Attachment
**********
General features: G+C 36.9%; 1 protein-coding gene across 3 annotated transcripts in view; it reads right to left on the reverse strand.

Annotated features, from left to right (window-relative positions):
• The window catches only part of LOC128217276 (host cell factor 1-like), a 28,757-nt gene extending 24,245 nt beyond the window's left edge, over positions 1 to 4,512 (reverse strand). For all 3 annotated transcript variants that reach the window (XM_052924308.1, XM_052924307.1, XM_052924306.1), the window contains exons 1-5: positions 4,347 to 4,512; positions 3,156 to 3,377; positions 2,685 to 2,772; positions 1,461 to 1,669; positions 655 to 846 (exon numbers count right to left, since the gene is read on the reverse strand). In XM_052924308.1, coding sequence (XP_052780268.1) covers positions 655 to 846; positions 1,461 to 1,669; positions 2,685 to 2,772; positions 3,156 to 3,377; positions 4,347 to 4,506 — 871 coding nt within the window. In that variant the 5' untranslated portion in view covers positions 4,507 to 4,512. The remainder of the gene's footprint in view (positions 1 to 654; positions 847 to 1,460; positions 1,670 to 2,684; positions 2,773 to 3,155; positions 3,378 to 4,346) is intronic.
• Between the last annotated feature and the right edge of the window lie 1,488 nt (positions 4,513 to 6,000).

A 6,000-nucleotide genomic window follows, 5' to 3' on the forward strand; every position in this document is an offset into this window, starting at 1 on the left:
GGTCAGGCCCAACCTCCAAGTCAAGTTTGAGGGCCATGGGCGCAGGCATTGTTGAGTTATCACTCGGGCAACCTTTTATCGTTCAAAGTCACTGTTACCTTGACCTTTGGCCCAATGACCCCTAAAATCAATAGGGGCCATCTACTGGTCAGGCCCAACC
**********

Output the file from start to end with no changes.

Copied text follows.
General features: G+C 36.9%; 1 protein-coding gene across 3 annotated transcripts in view; it reads right to left on the reverse strand.

Annotated features, from left to right (window-relative positions):
• The window catches only part of LOC128217276 (host cell factor 1-like), a 28,757-nt gene extending 24,245 nt beyond the window's left edge, over positions 1 to 4,512 (reverse strand). For all 3 annotated transcript variants that reach the window (XM_052924308.1, XM_052924307.1, XM_052924306.1), the window contains exons 1-5: positions 4,347 to 4,512; positions 3,156 to 3,377; positions 2,685 to 2,772; positions 1,461 to 1,669; positions 655 to 846 (exon numbers count right to left, since the gene is read on the reverse strand). In XM_052924308.1, coding sequence (XP_052780268.1) covers positions 655 to 846; positions 1,461 to 1,669; positions 2,685 to 2,772; positions 3,156 to 3,377; positions 4,347 to 4,506 — 871 coding nt within the window. In that variant the 5' untranslated portion in view covers positions 4,507 to 4,512. The remainder of the gene's footprint in view (positions 1 to 654; positions 847 to 1,460; positions 1,670 to 2,684; positions 2,773 to 3,155; positions 3,378 to 4,346) is intronic.
• Between the last annotated feature and the right edge of the window lie 1,488 nt (positions 4,513 to 6,000).

A 6,000-nucleotide genomic window follows, 5' to 3' on the forward strand; every position in this document is an offset into this window, starting at 1 on the left:
GGTCAGGCCCAACCTCCAAGTCAAGTTTGAGGGCCATGGGCGCAGGCATTGTTGAGTTATCACTCGGGCAACCTTTTATCGTTCAAAGTCACTGTTACCTTGACCTTTGGCCCAATGACCCCTAAAATCAATAGGGGCCATCTACTGGTCAGGCCCAACC